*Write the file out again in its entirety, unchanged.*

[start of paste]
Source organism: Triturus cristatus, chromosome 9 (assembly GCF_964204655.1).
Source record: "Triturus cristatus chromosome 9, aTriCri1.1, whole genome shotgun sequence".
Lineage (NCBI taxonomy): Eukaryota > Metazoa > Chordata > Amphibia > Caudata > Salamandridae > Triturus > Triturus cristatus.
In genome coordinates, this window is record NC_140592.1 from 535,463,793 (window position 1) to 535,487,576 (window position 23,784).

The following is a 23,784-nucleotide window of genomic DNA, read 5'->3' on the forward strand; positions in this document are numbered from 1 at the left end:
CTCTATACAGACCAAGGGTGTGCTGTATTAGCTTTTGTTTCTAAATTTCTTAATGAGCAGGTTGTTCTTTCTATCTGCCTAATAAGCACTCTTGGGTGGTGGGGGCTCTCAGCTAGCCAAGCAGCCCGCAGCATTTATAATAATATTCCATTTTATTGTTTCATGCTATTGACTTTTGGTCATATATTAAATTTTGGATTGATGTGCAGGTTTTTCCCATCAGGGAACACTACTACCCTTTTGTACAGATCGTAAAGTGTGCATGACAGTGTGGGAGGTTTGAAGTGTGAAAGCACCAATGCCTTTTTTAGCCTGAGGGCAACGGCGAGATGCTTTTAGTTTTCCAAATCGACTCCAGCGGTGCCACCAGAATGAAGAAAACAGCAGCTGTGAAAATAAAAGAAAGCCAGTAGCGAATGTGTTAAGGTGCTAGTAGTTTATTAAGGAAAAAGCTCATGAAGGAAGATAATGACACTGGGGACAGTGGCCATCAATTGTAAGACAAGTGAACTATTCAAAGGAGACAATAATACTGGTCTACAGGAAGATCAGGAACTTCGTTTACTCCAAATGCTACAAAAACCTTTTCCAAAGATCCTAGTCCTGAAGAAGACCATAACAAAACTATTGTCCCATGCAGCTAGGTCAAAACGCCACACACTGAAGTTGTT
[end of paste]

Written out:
Source organism: Triturus cristatus, chromosome 9 (assembly GCF_964204655.1).
Source record: "Triturus cristatus chromosome 9, aTriCri1.1, whole genome shotgun sequence".
Lineage (NCBI taxonomy): Eukaryota > Metazoa > Chordata > Amphibia > Caudata > Salamandridae > Triturus > Triturus cristatus.
In genome coordinates, this window is record NC_140592.1 from 535,463,793 (window position 1) to 535,487,576 (window position 23,784).

The following is a 23,784-nucleotide window of genomic DNA, read 5'->3' on the forward strand; positions in this document are numbered from 1 at the left end:
CTCTATACAGACCAAGGGTGTGCTGTATTAGCTTTTGTTTCTAAATTTCTTAATGAGCAGGTTGTTCTTTCTATCTGCCTAATAAGCACTCTTGGGTGGTGGGGGCTCTCAGCTAGCCAAGCAGCCCGCAGCATTTATAATAATATTCCATTTTATTGTTTCATGCTATTGACTTTTGGTCATATATTAAATTTTGGATTGATGTGCAGGTTTTTCCCATCAGGGAACACTACTACCCTTTTGTACAGATCGTAAAGTGTGCATGACAGTGTGGGAGGTTTGAAGTGTGAAAGCACCAATGCCTTTTTTAGCCTGAGGGCAACGGCGAGATGCTTTTAGTTTTCCAAATCGACTCCAGCGGTGCCACCAGAATGAAGAAAACAGCAGCTGTGAAAATAAAAGAAAGCCAGTAGCGAATGTGTTAAGGTGCTAGTAGTTTATTAAGGAAAAAGCTCATGAAGGAAGATAATGACACTGGGGACAGTGGCCATCAATTGTAAGACAAGTGAACTATTCAAAGGAGACAATAATACTGGTCTACAGGAAGATCAGGAACTTCGTTTACTCCAAATGCTACAAAAACCTTTTCCAAAGATCCTAGTCCTGAAGAAGACCATAACAAAACTATTGTCCCATGCAGCTAGGTCAAAACGCCACACACTGAAGTTGTT